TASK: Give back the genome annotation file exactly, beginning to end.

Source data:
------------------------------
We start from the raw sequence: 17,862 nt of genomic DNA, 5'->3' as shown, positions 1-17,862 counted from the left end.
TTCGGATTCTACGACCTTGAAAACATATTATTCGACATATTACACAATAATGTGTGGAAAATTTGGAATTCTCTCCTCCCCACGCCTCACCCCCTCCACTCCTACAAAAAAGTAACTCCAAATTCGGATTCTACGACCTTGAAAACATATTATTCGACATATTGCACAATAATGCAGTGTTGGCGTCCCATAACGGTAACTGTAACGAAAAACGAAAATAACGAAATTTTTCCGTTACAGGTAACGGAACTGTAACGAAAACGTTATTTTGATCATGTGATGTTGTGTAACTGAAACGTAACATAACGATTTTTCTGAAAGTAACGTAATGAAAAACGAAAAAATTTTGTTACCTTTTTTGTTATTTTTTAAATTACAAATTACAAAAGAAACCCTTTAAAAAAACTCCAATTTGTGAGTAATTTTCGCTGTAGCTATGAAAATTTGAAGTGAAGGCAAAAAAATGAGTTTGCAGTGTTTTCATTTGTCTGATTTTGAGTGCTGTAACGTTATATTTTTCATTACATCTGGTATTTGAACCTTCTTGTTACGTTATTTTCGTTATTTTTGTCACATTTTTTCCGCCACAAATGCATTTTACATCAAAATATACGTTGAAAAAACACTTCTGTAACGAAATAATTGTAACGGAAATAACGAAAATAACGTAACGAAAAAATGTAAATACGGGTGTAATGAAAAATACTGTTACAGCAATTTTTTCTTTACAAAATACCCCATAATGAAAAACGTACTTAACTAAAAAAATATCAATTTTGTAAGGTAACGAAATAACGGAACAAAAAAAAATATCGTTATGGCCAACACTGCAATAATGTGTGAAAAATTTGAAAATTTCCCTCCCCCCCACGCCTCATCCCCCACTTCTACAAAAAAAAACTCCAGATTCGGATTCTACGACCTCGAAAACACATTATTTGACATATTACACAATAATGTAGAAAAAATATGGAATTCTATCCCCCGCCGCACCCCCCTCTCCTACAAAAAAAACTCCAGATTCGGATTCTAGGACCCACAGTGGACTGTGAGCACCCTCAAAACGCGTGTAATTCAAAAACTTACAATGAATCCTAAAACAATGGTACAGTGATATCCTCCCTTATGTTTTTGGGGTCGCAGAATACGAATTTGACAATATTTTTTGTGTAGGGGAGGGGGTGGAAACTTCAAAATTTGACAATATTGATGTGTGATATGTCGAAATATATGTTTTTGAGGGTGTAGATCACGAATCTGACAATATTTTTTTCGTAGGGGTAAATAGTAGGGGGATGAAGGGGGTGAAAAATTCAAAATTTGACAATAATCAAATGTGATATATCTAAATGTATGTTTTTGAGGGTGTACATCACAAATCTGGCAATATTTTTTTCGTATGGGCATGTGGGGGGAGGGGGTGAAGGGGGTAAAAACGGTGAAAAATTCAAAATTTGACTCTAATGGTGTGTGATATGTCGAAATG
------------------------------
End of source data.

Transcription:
We start from the raw sequence: 17,862 nt of genomic DNA, 5'->3' as shown, positions 1-17,862 counted from the left end.
TTCGGATTCTACGACCTTGAAAACATATTATTCGACATATTACACAATAATGTGTGGAAAATTTGGAATTCTCTCCTCCCCACGCCTCACCCCCTCCACTCCTACAAAAAAGTAACTCCAAATTCGGATTCTACGACCTTGAAAACATATTATTCGACATATTGCACAATAATGCAGTGTTGGCGTCCCATAACGGTAACTGTAACGAAAAACGAAAATAACGAAATTTTTCCGTTACAGGTAACGGAACTGTAACGAAAACGTTATTTTGATCATGTGATGTTGTGTAACTGAAACGTAACATAACGATTTTTCTGAAAGTAACGTAATGAAAAACGAAAAAATTTTGTTACCTTTTTTGTTATTTTTTAAATTACAAATTACAAAAGAAACCCTTTAAAAAAACTCCAATTTGTGAGTAATTTTCGCTGTAGCTATGAAAATTTGAAGTGAAGGCAAAAAAATGAGTTTGCAGTGTTTTCATTTGTCTGATTTTGAGTGCTGTAACGTTATATTTTTCATTACATCTGGTATTTGAACCTTCTTGTTACGTTATTTTCGTTATTTTTGTCACATTTTTTCCGCCACAAATGCATTTTACATCAAAATATACGTTGAAAAAACACTTCTGTAACGAAATAATTGTAACGGAAATAACGAAAATAACGTAACGAAAAAATGTAAATACGGGTGTAATGAAAAATACTGTTACAGCAATTTTTTCTTTACAAAATACCCCATAATGAAAAACGTACTTAACTAAAAAAATATCAATTTTGTAAGGTAACGAAATAACGGAACAAAAAAAAATATCGTTATGGCCAACACTGCAATAATGTGTGAAAAATTTGAAAATTTCCCTCCCCCCCACGCCTCATCCCCCACTTCTACAAAAAAAAACTCCAGATTCGGATTCTACGACCTCGAAAACACATTATTTGACATATTACACAATAATGTAGAAAAAATATGGAATTCTATCCCCCGCCGCACCCCCCTCTCCTACAAAAAAAACTCCAGATTCGGATTCTAGGACCCACAGTGGACTGTGAGCACCCTCAAAACGCGTGTAATTCAAAAACTTACAATGAATCCTAAAACAATGGTACAGTGATATCCTCCCTTATGTTTTTGGGGTCGCAGAATACGAATTTGACAATATTTTTTGTGTAGGGGAGGGGGTGGAAACTTCAAAATTTGACAATATTGATGTGTGATATGTCGAAATATATGTTTTTGAGGGTGTAGATCACGAATCTGACAATATTTTTTTCGTAGGGGTAAATAGTAGGGGGATGAAGGGGGTGAAAAATTCAAAATTTGACAATAATCAAATGTGATATATCTAAATGTATGTTTTTGAGGGTGTACATCACAAATCTGGCAATATTTTTTTCGTATGGGCATGTGGGGGGAGGGGGTGAAGGGGGTAAAAACGGTGAAAAATTCAAAATTTGACTCTAATGGTGTGTGATATGTCGAAATG